26. Bayshore. Originally known as Bayshore Town Center, the redevelopment of the mall into a mixed use town center was completed in 2006. The property was originally built as an outdoor mall in 1954 and made into an enclosed mall in the mid-1970s.
27. Greenfield. The city changed its name to Greenfield from the town of Kinnickinnic in 1841. “Greenfield” comes from the name of the post office of the area, and the name of the post office was chosen by the postmaster at that time, Olney Harrington. Speculation is that “Greenfield” won the day because it was easier to say and spell than “Kinnickinnic.”
28. West Allis and West Milwaukee. Liberace was born in West Allis but grew up in West Milwaukee.
29. Greendale. The federal government built a couple planned communities that would offer a urban-rural lifestyle to working class families. The Greendale Historical Society recently bought and plans to turn one of those “Original” homes into a museum of sorts.
30. Six baseball diamonds, four adult and two Little League, and nine skiing/snowboarding runs ranging from easy to black diamond. The complex also includes three terrain parks — small, medium, large — along with a 20-lane tubing park in the Snow Park area of The Rock.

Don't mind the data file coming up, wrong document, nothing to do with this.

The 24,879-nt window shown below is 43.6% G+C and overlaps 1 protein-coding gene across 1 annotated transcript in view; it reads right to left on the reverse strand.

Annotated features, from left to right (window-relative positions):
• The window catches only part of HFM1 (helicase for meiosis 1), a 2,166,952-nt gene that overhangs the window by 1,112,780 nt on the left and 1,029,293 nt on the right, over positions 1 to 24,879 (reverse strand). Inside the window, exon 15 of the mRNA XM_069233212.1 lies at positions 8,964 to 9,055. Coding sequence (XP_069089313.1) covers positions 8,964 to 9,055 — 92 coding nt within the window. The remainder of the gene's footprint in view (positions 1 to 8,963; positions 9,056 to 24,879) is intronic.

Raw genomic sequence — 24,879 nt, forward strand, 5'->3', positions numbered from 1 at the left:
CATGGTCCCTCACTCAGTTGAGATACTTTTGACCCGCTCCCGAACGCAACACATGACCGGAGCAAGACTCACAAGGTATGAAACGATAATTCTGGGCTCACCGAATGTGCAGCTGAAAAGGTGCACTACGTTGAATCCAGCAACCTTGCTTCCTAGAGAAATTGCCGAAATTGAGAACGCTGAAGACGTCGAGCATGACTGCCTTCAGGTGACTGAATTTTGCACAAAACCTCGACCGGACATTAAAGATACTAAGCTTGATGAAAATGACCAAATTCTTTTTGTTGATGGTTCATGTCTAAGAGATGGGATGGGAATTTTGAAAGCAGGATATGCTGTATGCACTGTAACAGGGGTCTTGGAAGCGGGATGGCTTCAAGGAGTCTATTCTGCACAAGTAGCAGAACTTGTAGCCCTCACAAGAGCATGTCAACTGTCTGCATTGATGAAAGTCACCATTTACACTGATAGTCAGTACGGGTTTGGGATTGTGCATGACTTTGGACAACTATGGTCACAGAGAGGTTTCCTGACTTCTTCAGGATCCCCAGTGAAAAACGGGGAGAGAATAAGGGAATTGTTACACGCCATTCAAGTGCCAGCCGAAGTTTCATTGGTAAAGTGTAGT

31. J.J. Watt (defensive end, Houston Texans), Derek Watt (fullback, Los Angeles Chargers) and T.J. Watt (linebacker, Pittsburgh Steelers)
28-31 correct: Congratulations! You’re a master of minutiae — at least when it comes to the local ‘burbs. Try not to lord it over your family and friends too much. In fact, you might consider a hobby; you seem to know an awful lot about a little.
25-27 correct: Call yourself a suburban smartypants. You’ve got a good handle on where you live.
22-24 correct: Consider yourself an average Joe. Pour yourself a cold one and toast yourself.
18-21 correct: We might consider you a suburban shut-in. Do you get out enough? You might want to brush up on life in the ‘burbs with a visit to a local park or museum. Or stop by the average Joe’s house and tip a few with him while he regales you with tales of his knowledge.
17 or fewer correct: You might be living under a suburban rock (possibly Lannon stone. Which gets its name from William Lannon, an early settler in the area back in the 1800s for whom the village of Lannon is named. The popular building stone is quarried in the area. ).
Contact Alec Johnson at (262) 875-9469 or firstname.lastname@example.org. Follow him on Twitter at @AlecJohnson12.